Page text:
In view of this we conclude that although, as a matter of fact, plaintiff is not totally disabled, as a matter of law and within the contemplation of our compensation statutes, he is totally disabled. Therefore he is entitled to compensation for total permanent disability, and since it is shown that his prior earnings were sufficient to justify it, he is entitled to $30.00 per week for a period not in excess of 400 weeks, subject of course to credit for the 33 weeks already paid.
When we come to consider the question of whether there should be assessed the penalty which is provided by LSA-R.S. 22:658, and the liability for attorney's fees, which is also provided, where an insurer arbitrarily and capriciously fails or refuses to make payment under an insurance policy, we find ourselves in a quandary, for we feel that under the circumstances shown here there was nothing arbitrary or capricious about the failure of the insurer to continue making compensation payments. In the first place, it is evident that plaintiff himself was uncertain as to what his ultimate condition would be. We say this because, in his petition, he made it quite clear that he did not know whether his alleged disability was permanent or temporary, or whether it was total or partial, or whether in fact he had sustained anything more than the impairment of the use of his leg.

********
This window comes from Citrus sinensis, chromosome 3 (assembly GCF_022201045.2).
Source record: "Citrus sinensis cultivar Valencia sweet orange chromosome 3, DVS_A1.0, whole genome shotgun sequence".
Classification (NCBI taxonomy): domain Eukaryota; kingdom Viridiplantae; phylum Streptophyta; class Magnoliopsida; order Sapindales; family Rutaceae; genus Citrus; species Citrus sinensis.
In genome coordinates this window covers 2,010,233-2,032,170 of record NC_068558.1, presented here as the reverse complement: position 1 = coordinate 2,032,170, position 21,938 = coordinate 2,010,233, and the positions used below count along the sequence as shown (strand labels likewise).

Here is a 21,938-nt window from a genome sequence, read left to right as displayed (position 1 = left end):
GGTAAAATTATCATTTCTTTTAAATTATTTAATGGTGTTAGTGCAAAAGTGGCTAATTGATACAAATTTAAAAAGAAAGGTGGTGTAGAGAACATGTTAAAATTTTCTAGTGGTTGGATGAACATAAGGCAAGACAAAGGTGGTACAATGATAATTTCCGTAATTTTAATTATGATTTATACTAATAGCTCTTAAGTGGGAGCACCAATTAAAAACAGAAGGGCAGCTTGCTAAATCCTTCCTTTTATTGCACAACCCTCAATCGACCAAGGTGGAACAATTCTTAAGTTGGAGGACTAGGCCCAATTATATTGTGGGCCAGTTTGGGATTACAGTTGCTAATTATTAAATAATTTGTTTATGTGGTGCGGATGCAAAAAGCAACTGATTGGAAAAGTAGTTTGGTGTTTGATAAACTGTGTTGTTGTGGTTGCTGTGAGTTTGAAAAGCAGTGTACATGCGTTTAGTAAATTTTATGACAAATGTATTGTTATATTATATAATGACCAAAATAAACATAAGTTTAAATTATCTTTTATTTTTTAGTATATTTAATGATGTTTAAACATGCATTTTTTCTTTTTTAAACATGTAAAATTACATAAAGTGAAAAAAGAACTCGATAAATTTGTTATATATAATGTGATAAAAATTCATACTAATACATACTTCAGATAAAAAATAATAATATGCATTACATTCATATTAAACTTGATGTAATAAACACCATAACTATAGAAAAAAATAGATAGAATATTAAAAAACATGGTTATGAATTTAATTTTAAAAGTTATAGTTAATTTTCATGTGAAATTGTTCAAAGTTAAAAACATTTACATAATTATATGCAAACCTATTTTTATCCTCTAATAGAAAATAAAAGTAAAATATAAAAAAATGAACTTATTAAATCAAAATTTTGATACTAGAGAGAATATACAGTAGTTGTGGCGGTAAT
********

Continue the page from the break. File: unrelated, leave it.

We have no doubt that, had the insurer attempted to make compensation payments for partial disability, they would have been refused for, as we have said, plaintiff himself at that time did not know just what his condition was. Furthermore, during that three-year period plaintiff was engaged in these various occupations, all of which seem to have required laborious effort on his part.
Yet, when he was discharged as able to return to work, the insurer had the report of the attending physician to the effect that, although with normal activity, the plaintiff would "have a complete return of function of this ankle," he had "a partial permanent disability of this left ankle of approximately 10%."